The Hand on the Plow

Jul 28, 2015 by

The Hand on the Plow

I get the feeling that our entire civilization teeters on the edge of a knife. We have created an immense edifice of artificiality that bombards us from every side. REAL HUMAN INTERACTIONS are steadily being replaced by a virtual world. The interactions we do have on a human level are becoming more and more violent and immoral. Where do we go from here?

There has been a lot written lately about the Benedict Option. I have written in the past that I feel very strongly that this is a legitimate possibility for the future, albeit not the only possibility. As I read the pages of Laudato Si I am struck by how it resonates with the vision I have for the future of the world. It is unfortunate that so much focus has been put on a few verses about climate change, when indeed there is so much good in the encyclical. It is a call back to real human lives. The Gospel thrives when the world is most human. The middle ages were a time of immense faith and they were times that created the greatest artistic achievements, theological, and philosophical achievements. Now we create almost no art. Our theology is too often little more than sophistry, and our philosophy is one of materialistic individualism leading to nihilism. We must return to our roots if we are to get out of this quagmire!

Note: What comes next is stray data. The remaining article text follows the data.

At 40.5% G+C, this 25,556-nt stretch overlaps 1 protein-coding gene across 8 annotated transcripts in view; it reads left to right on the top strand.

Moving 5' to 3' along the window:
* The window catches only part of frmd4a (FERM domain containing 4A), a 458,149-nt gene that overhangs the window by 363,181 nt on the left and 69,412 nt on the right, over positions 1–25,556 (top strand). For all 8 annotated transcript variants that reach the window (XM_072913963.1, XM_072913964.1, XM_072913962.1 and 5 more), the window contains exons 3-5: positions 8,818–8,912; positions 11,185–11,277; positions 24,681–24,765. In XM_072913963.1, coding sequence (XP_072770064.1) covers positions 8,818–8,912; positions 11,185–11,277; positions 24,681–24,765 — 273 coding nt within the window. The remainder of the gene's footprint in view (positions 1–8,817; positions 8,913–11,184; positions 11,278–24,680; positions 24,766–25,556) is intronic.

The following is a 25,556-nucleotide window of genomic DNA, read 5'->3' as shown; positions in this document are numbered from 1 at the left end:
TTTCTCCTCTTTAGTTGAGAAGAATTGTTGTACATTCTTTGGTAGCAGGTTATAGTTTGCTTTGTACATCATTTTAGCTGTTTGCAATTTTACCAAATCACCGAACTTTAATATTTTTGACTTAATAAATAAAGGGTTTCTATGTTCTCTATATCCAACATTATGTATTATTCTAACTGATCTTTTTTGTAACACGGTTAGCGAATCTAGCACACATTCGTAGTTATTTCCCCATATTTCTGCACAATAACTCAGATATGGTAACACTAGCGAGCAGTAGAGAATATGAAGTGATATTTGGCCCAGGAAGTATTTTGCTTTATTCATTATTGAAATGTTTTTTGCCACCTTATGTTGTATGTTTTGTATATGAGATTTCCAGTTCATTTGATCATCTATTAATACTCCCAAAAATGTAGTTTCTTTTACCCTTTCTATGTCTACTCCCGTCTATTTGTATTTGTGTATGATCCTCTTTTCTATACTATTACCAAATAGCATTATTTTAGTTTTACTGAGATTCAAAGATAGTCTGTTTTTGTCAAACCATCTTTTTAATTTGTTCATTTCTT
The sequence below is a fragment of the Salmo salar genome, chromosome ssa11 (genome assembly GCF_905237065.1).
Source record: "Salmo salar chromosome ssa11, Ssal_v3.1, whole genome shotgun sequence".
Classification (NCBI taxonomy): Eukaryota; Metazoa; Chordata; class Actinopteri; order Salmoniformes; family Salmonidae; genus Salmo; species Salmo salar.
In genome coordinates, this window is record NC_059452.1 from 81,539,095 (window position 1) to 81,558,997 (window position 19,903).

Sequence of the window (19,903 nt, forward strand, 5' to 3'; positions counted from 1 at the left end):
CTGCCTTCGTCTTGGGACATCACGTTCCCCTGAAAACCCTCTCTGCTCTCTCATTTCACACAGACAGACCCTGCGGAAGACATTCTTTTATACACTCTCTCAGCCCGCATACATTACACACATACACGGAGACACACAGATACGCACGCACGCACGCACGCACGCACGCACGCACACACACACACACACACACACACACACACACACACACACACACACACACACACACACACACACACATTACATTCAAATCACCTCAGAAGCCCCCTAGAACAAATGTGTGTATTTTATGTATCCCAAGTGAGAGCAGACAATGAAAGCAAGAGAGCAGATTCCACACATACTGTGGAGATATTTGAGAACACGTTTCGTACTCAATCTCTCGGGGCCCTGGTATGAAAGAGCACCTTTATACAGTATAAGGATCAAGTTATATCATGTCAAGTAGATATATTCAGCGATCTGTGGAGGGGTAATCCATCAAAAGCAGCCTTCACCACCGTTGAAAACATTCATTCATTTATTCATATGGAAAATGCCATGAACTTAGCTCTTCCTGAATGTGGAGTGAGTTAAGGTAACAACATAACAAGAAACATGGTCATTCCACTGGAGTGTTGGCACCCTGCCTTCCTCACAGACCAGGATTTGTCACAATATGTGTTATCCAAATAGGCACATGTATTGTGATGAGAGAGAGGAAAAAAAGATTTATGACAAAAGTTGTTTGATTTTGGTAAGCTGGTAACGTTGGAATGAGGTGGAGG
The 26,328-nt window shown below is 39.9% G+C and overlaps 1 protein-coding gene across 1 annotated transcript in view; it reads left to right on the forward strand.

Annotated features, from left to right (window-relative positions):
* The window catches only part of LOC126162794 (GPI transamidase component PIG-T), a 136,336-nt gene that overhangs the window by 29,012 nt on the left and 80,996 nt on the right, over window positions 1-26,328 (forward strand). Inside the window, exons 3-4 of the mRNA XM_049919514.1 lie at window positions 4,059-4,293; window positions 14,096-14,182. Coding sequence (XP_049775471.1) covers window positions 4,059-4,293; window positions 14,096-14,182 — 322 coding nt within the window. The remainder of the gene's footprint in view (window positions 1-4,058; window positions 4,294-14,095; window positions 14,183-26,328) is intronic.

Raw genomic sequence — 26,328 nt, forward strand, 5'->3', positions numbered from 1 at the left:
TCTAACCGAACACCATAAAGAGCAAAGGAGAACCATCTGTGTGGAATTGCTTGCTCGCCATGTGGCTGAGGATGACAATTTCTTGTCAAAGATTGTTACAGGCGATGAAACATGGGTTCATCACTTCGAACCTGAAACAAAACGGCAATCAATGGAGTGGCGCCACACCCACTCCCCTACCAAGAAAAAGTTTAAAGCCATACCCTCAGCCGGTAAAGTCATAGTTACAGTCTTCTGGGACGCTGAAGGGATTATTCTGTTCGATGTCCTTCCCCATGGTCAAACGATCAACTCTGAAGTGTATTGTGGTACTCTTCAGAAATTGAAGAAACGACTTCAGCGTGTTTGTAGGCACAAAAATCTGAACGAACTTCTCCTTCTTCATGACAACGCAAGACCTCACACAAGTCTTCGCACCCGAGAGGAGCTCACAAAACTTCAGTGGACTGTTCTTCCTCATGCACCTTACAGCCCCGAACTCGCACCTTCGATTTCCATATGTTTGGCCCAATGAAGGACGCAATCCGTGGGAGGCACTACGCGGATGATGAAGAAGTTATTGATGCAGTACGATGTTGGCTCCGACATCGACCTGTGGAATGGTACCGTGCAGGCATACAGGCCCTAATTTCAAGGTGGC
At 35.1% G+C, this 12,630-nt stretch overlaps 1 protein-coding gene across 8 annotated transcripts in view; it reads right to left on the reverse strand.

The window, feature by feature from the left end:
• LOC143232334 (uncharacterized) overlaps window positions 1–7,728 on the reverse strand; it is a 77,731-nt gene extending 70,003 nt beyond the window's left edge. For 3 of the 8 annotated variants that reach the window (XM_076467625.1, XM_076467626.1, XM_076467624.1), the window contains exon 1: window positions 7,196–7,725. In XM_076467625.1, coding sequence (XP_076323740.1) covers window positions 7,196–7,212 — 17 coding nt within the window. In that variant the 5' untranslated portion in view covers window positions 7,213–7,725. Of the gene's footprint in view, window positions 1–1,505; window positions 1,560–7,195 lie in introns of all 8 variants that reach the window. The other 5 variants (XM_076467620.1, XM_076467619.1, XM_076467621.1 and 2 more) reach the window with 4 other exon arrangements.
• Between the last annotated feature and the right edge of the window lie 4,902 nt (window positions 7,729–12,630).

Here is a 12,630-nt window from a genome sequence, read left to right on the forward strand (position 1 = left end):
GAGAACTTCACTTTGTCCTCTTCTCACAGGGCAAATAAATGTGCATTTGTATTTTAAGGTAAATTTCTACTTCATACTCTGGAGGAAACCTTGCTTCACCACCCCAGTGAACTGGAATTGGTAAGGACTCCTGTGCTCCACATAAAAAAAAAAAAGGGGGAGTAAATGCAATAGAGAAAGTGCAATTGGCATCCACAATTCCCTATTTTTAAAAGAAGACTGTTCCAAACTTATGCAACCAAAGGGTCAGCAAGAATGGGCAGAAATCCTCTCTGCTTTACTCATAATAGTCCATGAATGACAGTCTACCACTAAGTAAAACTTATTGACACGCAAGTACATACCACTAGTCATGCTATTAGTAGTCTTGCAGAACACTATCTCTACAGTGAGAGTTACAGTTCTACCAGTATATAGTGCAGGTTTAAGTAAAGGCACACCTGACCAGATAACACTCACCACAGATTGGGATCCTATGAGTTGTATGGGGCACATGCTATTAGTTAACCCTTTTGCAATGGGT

I was reading today Romano Guardini’s book Letters from Lake Cuomo. They are letters written by the good priest upon his return to his home in Italy. It was one of the few places that had not yet industrialized at that time. However, his letters show with distress how technology was destroying human civilization. He noted that the great Christian culture of the middle ages was authentically human in its interaction with technology. There was a limit on what they created, although that limit was hard to put a finger on as even he admitted. Tools and technologies were aids to man’s abilities, not replacements for them. A proper brush allowed for more finesse when painting. A telescope magnified man’s ability to see the heavens, but didn’t replace it. The horse allowed a man to farm a larger acreage, but the horse’s limited stamina kept the man within the bounds of nature. All things were in tune with nature. Fr. Guardini contrasts the sail boat with the motor boat he sees crossing the lake. The sail boat stays directly within the power of man and nature. The motor boat does neither. The boat has a power of its own. The greatest technologies were both human and within the realm of nature, not above her. They worked with her as a child to its mother. Now we act a villain either willfully ignoring nature or overpowering her with our technologies.

Every technology has consequences. An old farmer back home once told us that tractors did immense harm to the community. He was old enough to have seen the last of the horse men give in and go to the oil-driven behemoths. Over the next half century he saw the tractors and farms get bigger as more and more farmers were pushed from the land. A tractor does not stay in the direct power of man or nature. It does as it wills and does not tire as animate things naturally do. It obeys no seasons or time, but goes without stop.  Technologies have consequences, and when the technology is not human scale then it does harm to humanity.